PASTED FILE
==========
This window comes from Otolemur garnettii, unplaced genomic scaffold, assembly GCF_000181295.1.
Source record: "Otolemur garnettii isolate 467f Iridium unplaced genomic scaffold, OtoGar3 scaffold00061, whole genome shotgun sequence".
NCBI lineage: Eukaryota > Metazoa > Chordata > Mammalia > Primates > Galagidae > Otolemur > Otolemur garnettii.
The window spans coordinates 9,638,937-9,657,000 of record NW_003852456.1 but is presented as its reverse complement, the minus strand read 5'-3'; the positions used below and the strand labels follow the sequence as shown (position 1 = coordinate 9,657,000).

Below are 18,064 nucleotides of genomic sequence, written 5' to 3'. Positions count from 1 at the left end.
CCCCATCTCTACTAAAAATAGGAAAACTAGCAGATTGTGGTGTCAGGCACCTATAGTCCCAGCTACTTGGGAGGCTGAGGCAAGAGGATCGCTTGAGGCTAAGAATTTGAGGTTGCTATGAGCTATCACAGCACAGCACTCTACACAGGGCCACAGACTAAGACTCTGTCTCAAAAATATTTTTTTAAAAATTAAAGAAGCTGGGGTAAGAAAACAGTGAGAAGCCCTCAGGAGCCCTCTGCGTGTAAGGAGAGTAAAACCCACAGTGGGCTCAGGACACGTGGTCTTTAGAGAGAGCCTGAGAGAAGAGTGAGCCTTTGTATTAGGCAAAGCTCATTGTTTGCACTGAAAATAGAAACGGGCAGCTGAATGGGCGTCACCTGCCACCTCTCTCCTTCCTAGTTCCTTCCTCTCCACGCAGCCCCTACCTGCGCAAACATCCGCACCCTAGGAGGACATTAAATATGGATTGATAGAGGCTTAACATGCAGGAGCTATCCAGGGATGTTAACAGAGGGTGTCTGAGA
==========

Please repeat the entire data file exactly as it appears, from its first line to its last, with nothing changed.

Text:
This window comes from Otolemur garnettii, unplaced genomic scaffold, assembly GCF_000181295.1.
Source record: "Otolemur garnettii isolate 467f Iridium unplaced genomic scaffold, OtoGar3 scaffold00061, whole genome shotgun sequence".
NCBI lineage: Eukaryota > Metazoa > Chordata > Mammalia > Primates > Galagidae > Otolemur > Otolemur garnettii.
The window spans coordinates 9,638,937-9,657,000 of record NW_003852456.1 but is presented as its reverse complement, the minus strand read 5'-3'; the positions used below and the strand labels follow the sequence as shown (position 1 = coordinate 9,657,000).

Below are 18,064 nucleotides of genomic sequence, written 5' to 3'. Positions count from 1 at the left end.
CCCCATCTCTACTAAAAATAGGAAAACTAGCAGATTGTGGTGTCAGGCACCTATAGTCCCAGCTACTTGGGAGGCTGAGGCAAGAGGATCGCTTGAGGCTAAGAATTTGAGGTTGCTATGAGCTATCACAGCACAGCACTCTACACAGGGCCACAGACTAAGACTCTGTCTCAAAAATATTTTTTTAAAAATTAAAGAAGCTGGGGTAAGAAAACAGTGAGAAGCCCTCAGGAGCCCTCTGCGTGTAAGGAGAGTAAAACCCACAGTGGGCTCAGGACACGTGGTCTTTAGAGAGAGCCTGAGAGAAGAGTGAGCCTTTGTATTAGGCAAAGCTCATTGTTTGCACTGAAAATAGAAACGGGCAGCTGAATGGGCGTCACCTGCCACCTCTCTCCTTCCTAGTTCCTTCCTCTCCACGCAGCCCCTACCTGCGCAAACATCCGCACCCTAGGAGGACATTAAATATGGATTGATAGAGGCTTAACATGCAGGAGCTATCCAGGGATGTTAACAGAGGGTGTCTGAGA